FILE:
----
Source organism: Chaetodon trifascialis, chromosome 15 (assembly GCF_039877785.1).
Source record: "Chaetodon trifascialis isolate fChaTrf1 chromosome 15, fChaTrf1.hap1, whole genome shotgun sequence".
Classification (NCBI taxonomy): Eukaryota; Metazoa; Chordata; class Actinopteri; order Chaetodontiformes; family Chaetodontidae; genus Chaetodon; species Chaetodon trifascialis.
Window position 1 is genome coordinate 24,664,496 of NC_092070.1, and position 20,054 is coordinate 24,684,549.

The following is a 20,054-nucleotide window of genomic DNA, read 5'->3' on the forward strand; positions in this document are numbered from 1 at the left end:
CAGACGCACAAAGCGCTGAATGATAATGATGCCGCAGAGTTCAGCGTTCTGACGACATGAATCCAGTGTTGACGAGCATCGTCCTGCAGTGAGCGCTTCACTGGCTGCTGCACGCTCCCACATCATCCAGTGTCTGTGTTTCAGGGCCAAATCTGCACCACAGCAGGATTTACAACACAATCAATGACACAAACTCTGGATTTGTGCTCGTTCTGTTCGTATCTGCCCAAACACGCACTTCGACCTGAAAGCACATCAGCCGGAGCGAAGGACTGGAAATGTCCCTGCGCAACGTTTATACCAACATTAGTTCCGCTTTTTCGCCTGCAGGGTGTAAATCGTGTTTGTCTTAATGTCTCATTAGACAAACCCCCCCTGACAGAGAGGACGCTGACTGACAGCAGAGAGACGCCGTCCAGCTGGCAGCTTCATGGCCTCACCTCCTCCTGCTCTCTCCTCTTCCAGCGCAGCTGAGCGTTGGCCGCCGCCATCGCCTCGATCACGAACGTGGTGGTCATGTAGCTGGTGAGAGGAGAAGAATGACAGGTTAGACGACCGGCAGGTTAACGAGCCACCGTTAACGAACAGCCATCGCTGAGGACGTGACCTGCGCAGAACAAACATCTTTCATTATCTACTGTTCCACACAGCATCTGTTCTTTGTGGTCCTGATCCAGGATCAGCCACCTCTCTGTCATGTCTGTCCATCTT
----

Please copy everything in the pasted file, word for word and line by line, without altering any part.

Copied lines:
Source organism: Chaetodon trifascialis, chromosome 15 (assembly GCF_039877785.1).
Source record: "Chaetodon trifascialis isolate fChaTrf1 chromosome 15, fChaTrf1.hap1, whole genome shotgun sequence".
Classification (NCBI taxonomy): Eukaryota; Metazoa; Chordata; class Actinopteri; order Chaetodontiformes; family Chaetodontidae; genus Chaetodon; species Chaetodon trifascialis.
Window position 1 is genome coordinate 24,664,496 of NC_092070.1, and position 20,054 is coordinate 24,684,549.

The following is a 20,054-nucleotide window of genomic DNA, read 5'->3' on the forward strand; positions in this document are numbered from 1 at the left end:
CAGACGCACAAAGCGCTGAATGATAATGATGCCGCAGAGTTCAGCGTTCTGACGACATGAATCCAGTGTTGACGAGCATCGTCCTGCAGTGAGCGCTTCACTGGCTGCTGCACGCTCCCACATCATCCAGTGTCTGTGTTTCAGGGCCAAATCTGCACCACAGCAGGATTTACAACACAATCAATGACACAAACTCTGGATTTGTGCTCGTTCTGTTCGTATCTGCCCAAACACGCACTTCGACCTGAAAGCACATCAGCCGGAGCGAAGGACTGGAAATGTCCCTGCGCAACGTTTATACCAACATTAGTTCCGCTTTTTCGCCTGCAGGGTGTAAATCGTGTTTGTCTTAATGTCTCATTAGACAAACCCCCCCTGACAGAGAGGACGCTGACTGACAGCAGAGAGACGCCGTCCAGCTGGCAGCTTCATGGCCTCACCTCCTCCTGCTCTCTCCTCTTCCAGCGCAGCTGAGCGTTGGCCGCCGCCATCGCCTCGATCACGAACGTGGTGGTCATGTAGCTGGTGAGAGGAGAAGAATGACAGGTTAGACGACCGGCAGGTTAACGAGCCACCGTTAACGAACAGCCATCGCTGAGGACGTGACCTGCGCAGAACAAACATCTTTCATTATCTACTGTTCCACACAGCATCTGTTCTTTGTGGTCCTGATCCAGGATCAGCCACCTCTCTGTCATGTCTGTCCATCTT